What’s seasonal affective disorder, or SAD? It is a form of episodic depression that affects people during specific times of the year, according to Psychology Today. It’s most often associated with the fall and winter months and can cause feelings of sluggishness, sadness and even hopelessness. You also might find changes in your usual sleeping patterns, energy levels and appetite. And it seems to exacerbate bipolar disease.
Researchers aren’t sure what causes seasonal depression. One theory is that bouts of major depression increase as we transition from daylight savings time to standard time. The shorter days cause distress and trigger depression, according to a study published in Epidemiology. And researchers from the National Institute for Mental Health believe that darker days throw off serotonin levels (a hormone that regulates mood and happiness), raise melatonin levels (a hormone that controls the sleep-wake cycle) and decrease vitamin D levels, which affects sleep patterns and mood.
Regardless of what initiates SAD, it affects about 10 million Americans every year. Why will 2020 be different? Because this year, SAD will be one more layer of mental health issues we must handle.
MDVIP and IPSOS recently asked Americans in a survey what kinds of pandemic-related mental health issues they were experiencing:
64 percent of survey participants believe the pandemic triggered feelings of depression and/or anxiety.
58 percent found that it affected their sleep habits and 57 percent claim it has altered their mood.
54 percent reported a lack of interest in usual activities and 51 percent feel withdrawn from loved ones since the shutdown.
“The COVID pandemic forced many of us to live our lives virtually. These big changes and lack of socialization affected people’s mental health,” says Bernard Kaminetsky, MD, medical director, MDVIP. “As we approach the darker, colder months, I think we’re going to see more severe cases of SAD, as well as a lot of new cases.”
People typically begin feeling the effects of the shorter days just as we hit the holidays. But with COVID, gatherings with family, friends and co-workers will probably be limited in size, virtual or canceled, intensifying feelings of loneliness and isolation.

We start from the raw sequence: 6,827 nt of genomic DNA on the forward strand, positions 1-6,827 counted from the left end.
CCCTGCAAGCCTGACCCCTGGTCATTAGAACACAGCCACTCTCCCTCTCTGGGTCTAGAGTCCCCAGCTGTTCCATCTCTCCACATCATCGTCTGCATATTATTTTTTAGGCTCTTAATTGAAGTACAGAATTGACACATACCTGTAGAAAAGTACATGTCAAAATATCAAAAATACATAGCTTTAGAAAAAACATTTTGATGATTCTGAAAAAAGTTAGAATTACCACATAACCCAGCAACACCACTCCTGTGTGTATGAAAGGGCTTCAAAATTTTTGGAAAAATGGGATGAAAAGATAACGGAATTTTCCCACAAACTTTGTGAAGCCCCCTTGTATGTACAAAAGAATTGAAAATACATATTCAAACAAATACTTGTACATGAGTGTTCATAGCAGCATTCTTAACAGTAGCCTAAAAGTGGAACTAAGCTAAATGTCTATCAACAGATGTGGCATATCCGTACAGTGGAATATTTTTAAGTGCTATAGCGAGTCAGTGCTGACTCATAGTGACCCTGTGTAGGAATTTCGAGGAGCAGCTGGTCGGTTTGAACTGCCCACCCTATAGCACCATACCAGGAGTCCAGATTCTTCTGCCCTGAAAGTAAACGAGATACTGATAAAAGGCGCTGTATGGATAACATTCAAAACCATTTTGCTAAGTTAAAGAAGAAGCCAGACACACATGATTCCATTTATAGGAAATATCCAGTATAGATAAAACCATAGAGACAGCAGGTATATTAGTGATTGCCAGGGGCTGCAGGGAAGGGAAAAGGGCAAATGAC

“The sooner you recognize SAD, the sooner you can get treated for it. Typical symptoms include feeling depressed, worthless or hopeless; being tired or fatigued; struggling with irritability, a lack of focus or social withdrawal; overeating and craving carbs,” says Kaminetsky.
If you recognize these symptoms, discuss them with your primary care physician. Your doctor can provide suggestions, prescribe medication or refer you to a specialist. You can also:
Open curtains and shades in your office and home to bring in as much light as possible.
Try a light therapy box, a box of fluorescent lights that mimic natural outdoor lighting.
Invest in a dawn simulator, an alarm that wakes you with light as opposed to music or sound.
Exercise, as it triggers the release of endorphins – chemicals that foster positive feelings. Outdoor activities are ideal to help you stave off SAD.
As with any mental health issue, you should talk to your physician. If you don’t have a physician, consider partnering with MDVIP. MDVIP-affiliated physicians have the time, resources and tools to help you develop a personalized wellness program that could focus on cognitive health. Find a physician near you and begin your partnership in health.
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